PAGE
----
Roberta Smith blogs at Arts Beat that Kenneth Noland, who painted some of the great emblems of the postwar American abstract style called Color Field painting, died Tuesday at his home in Port Clyde, Maine. The cause was cancer, said his wife, Paige Rense, editor in chief of Architectural Digest. He was 85. “Born in Asheville, N.C., in 1924, he studied art at the adventurous, short-lived Black Mountain College (conveniently located just outside his hometown) from 1946 to 1948, was inspired by the stain-painting technique that Helen Frankenthaler deducted from Jackson Pollock�s drips, and had his first exhibition in New York in 1957, at the Tibor de Nagy Gallery.
“Mr. Noland�s signature motif was a radiant target made of rings of pure color strained directly on raw canvas, with that canvas contributing a wonderful sense of breathing room between each band of color. The power of the colors, their often discordant interaction and the expanding and contracting rhythms of the bands of paint and the raw canvas, could be stunningly direct and vibrant. Mr. Noland�s work was championed by Clement Greenberg and other formalist art critics, but in the beginning it was also greatly admired by more wide-ranging critics, including Donald Judd.”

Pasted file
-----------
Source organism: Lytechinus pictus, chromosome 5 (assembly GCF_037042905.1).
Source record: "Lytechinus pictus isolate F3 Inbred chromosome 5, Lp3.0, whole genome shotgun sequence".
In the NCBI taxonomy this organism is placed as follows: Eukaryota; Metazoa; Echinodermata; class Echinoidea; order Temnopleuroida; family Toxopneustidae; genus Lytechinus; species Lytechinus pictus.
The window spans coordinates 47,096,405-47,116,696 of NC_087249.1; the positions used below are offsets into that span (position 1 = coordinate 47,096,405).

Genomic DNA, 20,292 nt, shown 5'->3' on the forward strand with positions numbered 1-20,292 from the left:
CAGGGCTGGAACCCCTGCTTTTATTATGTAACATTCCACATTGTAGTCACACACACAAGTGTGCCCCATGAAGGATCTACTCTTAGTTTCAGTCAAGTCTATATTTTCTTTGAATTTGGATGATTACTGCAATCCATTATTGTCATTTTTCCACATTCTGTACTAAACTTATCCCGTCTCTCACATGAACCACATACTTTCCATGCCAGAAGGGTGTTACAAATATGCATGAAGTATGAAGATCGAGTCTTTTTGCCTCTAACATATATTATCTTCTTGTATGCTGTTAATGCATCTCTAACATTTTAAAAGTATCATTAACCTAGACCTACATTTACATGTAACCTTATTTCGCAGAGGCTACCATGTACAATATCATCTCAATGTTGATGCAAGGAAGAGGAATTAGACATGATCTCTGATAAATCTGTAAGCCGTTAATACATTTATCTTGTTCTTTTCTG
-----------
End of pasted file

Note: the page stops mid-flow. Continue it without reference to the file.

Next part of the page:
Biographical information from William Grimes’s obituary in the NY Times: In 1950 Noland married Cornelia Langer, a former student of the sculptor David Smith. The marriage ended in divorce, as did his second marriage, to Stephanie Gordon. In addition to Ms. Rense, he is survived by two sons, artist William Noland of Durham, N.C., and Samuel Jesse Noland of Barnstable, Mass.; two daughters, Cady Noland and Emmy-award winning camera operator Lyn Noland both of Manhattan; a brother, Neil, also of Manhattan; and a grandchild.
Although Grimes doesn’t mention it in the obit, around 1944 Noland married (and divorced) Billie Ruth Sinclair, grandmother of Michael Fallon, who blogs at The Chronicle of Artistic Failure.
In this 1977 video, Barbaralee Diamonstein-Spielvogel interviews Noland and Diane Waldman, the curator of his 1977 retrospective at the Guggenheim. The exhibit traveled to the Hirshhorn Museum and Sculpture Garden and the Corcoran Gallery of Art, Washington, D.C. (jointly), October 1-November 27, 1977, and the Toledo Museum of Art, Toledo, Ohio, January-February 26, 1978. (via the Diamonstein-Spielvogel Video Archive in the Duke University Libraries.)
Images above courtesy the artist’s web site.